Knowing from the beginning how public participation results will be collected and analyzed, and how the results will be used to show the public their views have been heard, is key to the design of the process.
A decision-maker needs to consider how:
- public input will be recorded and analyzed;
- the decision-maker will consider public input; and
- the public will know they have been heard.
Communicating the impact of participation to stakeholder groups and the public is one of the greatest weaknesses in public participation processes. It is important to manage expectations throughout the public participation process in two ways by explaining:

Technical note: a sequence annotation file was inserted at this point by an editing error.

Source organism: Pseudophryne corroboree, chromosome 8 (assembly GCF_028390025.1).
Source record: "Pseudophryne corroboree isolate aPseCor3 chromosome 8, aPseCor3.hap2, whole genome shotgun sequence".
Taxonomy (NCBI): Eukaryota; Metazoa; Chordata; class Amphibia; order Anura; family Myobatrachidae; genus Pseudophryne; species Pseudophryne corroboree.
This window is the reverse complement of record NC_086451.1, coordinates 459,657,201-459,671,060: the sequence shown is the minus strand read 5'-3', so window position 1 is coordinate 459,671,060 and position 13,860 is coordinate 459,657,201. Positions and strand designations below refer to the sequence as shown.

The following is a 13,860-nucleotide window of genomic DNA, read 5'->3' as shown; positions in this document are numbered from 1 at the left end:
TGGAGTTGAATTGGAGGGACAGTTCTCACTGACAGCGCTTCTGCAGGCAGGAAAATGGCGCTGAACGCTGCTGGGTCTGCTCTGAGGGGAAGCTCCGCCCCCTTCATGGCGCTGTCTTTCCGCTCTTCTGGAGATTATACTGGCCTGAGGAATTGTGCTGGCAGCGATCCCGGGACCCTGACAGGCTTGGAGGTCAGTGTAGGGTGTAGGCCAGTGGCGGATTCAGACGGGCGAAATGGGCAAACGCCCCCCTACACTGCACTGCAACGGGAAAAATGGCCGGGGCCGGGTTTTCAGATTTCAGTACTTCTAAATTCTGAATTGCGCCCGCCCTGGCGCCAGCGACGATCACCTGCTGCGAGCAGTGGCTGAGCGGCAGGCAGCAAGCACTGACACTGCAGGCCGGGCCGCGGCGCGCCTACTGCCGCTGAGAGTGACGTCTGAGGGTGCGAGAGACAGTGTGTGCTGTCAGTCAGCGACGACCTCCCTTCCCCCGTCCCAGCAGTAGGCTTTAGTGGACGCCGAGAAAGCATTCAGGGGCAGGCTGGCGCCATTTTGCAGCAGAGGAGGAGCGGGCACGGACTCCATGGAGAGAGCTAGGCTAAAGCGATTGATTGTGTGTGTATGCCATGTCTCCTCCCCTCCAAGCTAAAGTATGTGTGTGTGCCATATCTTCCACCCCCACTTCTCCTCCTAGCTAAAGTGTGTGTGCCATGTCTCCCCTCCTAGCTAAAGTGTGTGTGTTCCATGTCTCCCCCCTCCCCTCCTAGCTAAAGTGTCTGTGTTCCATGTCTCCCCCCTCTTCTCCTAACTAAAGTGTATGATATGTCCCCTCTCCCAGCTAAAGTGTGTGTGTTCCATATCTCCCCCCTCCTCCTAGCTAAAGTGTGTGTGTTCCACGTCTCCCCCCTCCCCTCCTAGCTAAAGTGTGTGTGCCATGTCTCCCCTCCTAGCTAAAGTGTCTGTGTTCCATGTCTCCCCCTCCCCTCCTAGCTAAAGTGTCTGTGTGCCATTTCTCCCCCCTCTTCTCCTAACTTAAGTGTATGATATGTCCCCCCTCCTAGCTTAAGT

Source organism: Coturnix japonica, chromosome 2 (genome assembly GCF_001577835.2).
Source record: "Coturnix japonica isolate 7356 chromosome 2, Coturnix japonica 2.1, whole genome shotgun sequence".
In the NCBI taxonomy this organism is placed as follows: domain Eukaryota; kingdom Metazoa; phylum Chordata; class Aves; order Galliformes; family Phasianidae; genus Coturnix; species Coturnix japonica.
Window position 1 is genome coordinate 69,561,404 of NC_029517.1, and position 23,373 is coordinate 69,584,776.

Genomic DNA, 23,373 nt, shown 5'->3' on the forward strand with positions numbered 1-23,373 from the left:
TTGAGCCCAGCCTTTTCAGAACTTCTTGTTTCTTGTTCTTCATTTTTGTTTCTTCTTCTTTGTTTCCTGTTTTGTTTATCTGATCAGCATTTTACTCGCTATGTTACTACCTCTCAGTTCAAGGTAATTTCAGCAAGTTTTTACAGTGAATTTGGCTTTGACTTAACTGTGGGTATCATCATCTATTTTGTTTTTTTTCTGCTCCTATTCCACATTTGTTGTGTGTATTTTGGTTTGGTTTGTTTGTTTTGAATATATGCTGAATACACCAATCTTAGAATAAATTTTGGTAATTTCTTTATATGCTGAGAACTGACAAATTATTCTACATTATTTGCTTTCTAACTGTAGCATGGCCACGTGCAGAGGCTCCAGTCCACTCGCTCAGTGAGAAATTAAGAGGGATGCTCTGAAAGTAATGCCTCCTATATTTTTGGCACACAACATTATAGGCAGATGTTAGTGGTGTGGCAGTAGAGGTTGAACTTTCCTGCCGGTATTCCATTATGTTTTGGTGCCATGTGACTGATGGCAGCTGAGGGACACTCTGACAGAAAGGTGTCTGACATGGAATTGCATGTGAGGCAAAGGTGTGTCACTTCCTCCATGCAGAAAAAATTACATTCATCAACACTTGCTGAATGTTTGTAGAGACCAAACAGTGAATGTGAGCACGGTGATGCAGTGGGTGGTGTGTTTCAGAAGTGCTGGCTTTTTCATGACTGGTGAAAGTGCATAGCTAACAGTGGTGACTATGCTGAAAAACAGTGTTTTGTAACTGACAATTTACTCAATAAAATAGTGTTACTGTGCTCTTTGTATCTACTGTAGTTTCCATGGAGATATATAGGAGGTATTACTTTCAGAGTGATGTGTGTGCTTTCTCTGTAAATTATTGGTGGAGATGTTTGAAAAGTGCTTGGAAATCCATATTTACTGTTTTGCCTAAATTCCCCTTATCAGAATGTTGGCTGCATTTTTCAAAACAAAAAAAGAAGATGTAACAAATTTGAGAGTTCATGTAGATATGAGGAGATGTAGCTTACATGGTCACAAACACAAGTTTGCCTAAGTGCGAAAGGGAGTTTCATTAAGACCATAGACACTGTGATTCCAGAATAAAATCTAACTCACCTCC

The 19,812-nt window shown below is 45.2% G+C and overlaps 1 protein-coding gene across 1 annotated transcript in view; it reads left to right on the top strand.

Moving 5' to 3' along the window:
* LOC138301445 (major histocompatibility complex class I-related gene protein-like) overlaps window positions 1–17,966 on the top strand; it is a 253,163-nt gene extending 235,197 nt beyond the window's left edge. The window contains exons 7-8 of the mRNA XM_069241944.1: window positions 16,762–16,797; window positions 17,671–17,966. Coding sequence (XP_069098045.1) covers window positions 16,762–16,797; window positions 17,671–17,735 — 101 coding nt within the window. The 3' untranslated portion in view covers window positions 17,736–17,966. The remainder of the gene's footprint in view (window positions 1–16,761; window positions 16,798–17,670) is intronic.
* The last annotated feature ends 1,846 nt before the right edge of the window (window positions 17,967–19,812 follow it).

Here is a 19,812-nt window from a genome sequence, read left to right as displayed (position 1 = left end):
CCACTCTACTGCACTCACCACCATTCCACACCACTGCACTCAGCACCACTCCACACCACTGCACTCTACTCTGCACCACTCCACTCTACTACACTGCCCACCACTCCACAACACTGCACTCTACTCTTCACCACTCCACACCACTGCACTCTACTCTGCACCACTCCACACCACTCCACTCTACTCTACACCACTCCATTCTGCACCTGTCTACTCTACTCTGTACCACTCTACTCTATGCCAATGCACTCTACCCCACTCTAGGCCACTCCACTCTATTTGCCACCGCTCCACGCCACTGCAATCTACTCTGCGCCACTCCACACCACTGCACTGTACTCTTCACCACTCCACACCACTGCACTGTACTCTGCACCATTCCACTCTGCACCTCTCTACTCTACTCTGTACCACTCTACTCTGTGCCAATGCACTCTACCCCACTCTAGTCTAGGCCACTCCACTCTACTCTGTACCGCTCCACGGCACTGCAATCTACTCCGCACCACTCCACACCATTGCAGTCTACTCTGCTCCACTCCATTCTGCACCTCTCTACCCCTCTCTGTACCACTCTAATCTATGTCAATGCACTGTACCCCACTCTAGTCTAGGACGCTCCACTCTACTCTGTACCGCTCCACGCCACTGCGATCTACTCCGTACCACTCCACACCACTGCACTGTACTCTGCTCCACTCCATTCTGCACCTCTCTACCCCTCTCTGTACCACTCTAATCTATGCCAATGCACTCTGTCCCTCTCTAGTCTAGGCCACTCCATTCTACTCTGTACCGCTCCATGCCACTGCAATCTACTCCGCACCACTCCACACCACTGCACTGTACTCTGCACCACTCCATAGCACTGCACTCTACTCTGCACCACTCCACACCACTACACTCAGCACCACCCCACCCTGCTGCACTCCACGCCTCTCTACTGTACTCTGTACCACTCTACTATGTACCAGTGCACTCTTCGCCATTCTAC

- what opportunities exist to influence the decision-maker; and
- how the public participation will affect and has affected the final decision.
Confirming that participants were heard and their views were considered is the most effective approach to minimizing public resistance to government decision-making. With a greater degree of public acceptance comes a higher likelihood that the decision will be successful.